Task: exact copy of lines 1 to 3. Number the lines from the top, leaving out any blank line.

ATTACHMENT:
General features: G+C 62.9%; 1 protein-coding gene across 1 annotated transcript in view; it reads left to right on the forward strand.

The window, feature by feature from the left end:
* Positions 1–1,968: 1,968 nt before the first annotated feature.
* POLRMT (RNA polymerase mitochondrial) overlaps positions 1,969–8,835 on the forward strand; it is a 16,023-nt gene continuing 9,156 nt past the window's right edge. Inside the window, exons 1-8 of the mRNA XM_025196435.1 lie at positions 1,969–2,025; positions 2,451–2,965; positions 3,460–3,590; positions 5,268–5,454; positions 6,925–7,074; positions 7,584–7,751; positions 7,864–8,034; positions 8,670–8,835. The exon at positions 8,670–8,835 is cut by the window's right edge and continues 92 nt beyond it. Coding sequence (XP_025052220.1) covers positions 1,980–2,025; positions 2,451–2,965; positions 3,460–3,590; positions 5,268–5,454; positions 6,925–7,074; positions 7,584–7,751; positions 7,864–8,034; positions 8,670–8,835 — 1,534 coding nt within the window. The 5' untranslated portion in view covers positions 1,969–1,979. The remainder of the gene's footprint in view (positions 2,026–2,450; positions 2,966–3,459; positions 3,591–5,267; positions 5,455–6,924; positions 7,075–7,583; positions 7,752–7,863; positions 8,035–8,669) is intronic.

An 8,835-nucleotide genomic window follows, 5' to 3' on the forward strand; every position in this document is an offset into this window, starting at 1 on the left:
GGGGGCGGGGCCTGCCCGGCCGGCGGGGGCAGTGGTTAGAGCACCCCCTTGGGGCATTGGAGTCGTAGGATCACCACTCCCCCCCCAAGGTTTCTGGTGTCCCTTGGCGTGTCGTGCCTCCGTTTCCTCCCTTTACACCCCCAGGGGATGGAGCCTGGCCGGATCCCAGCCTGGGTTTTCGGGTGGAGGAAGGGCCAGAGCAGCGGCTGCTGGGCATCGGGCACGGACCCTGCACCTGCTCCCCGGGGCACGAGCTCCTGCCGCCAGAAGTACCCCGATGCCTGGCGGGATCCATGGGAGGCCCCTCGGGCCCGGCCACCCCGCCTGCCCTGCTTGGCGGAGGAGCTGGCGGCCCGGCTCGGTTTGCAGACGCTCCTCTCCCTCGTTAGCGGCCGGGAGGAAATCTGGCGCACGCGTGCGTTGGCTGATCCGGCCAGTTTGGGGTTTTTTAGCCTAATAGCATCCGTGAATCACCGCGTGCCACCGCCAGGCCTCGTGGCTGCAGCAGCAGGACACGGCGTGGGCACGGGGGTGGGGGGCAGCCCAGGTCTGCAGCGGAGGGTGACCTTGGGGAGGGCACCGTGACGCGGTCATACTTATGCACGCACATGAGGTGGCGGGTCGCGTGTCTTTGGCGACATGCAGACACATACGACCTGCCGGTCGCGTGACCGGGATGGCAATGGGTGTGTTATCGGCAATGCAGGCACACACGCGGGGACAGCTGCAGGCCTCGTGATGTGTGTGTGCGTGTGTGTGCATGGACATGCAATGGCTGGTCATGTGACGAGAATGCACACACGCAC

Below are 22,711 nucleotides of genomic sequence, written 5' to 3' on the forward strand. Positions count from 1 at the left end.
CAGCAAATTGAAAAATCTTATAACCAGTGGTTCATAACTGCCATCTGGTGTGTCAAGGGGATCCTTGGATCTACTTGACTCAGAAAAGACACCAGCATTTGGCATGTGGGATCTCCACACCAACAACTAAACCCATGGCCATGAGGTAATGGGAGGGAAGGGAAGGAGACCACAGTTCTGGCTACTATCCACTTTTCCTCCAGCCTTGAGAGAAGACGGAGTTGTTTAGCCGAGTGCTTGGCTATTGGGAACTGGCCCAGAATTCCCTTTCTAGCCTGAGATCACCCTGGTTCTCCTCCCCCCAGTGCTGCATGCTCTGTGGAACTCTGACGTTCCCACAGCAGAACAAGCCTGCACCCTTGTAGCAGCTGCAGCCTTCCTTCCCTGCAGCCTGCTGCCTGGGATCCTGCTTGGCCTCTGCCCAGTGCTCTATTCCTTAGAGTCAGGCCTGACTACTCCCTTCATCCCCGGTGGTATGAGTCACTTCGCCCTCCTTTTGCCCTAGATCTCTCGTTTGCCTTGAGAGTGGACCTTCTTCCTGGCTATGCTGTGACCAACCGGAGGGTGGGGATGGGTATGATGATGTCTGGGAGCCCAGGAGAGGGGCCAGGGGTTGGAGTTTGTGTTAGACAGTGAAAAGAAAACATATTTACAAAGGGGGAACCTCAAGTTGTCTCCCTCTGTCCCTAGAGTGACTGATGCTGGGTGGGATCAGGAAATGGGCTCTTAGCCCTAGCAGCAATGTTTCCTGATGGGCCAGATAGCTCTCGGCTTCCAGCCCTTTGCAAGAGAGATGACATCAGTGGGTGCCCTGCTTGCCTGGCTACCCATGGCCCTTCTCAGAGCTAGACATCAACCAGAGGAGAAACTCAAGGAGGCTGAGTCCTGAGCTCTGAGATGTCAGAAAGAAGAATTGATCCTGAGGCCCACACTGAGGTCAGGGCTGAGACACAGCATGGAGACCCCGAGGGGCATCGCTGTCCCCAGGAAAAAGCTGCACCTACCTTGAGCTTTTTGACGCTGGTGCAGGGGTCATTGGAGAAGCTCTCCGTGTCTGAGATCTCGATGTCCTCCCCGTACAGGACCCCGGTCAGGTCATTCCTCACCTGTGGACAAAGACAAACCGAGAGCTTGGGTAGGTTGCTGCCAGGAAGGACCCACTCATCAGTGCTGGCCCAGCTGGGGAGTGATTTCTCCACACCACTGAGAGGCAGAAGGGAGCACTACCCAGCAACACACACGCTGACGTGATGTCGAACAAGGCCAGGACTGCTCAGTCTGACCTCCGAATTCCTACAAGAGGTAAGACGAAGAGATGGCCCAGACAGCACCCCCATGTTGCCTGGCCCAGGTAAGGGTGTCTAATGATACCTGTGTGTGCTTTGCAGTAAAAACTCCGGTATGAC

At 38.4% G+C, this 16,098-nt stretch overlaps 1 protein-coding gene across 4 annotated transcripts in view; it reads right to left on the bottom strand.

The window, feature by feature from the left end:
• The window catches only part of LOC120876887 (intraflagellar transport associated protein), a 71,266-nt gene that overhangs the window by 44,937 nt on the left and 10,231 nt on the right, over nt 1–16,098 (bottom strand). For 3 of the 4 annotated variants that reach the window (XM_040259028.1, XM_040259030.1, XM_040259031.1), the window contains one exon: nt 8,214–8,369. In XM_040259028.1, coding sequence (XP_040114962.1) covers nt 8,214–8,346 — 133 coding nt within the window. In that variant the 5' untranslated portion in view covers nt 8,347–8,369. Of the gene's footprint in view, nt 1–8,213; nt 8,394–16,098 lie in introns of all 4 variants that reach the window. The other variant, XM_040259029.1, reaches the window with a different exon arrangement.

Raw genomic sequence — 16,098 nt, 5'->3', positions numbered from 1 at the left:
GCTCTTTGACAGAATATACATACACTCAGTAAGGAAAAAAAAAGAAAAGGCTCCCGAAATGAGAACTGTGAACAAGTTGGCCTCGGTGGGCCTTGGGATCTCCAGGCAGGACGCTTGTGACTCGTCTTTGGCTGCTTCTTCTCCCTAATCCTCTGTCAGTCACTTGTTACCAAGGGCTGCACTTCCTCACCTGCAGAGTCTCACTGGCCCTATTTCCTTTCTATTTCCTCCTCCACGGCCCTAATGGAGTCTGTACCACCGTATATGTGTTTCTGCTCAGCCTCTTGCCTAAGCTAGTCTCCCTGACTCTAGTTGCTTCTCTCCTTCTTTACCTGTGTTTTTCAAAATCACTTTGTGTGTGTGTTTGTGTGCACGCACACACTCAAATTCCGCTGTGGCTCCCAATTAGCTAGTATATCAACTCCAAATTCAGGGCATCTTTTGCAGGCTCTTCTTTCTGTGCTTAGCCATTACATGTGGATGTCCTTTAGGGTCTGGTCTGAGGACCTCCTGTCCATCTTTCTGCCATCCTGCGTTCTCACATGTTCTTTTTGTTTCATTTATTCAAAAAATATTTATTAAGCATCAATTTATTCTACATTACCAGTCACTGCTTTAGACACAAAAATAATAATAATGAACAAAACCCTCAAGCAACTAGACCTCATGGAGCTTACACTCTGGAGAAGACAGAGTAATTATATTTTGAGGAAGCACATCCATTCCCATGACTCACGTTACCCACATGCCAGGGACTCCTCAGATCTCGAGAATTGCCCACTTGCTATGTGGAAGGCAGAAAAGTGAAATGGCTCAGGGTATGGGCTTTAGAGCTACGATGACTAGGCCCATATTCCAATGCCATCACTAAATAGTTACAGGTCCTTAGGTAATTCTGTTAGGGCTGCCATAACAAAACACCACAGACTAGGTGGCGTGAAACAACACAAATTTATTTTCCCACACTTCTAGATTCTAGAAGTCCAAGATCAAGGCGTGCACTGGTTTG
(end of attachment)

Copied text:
General features: G+C 62.9%; 1 protein-coding gene across 1 annotated transcript in view; it reads left to right on the forward strand.

The window, feature by feature from the left end:
* Positions 1–1,968: 1,968 nt before the first annotated feature.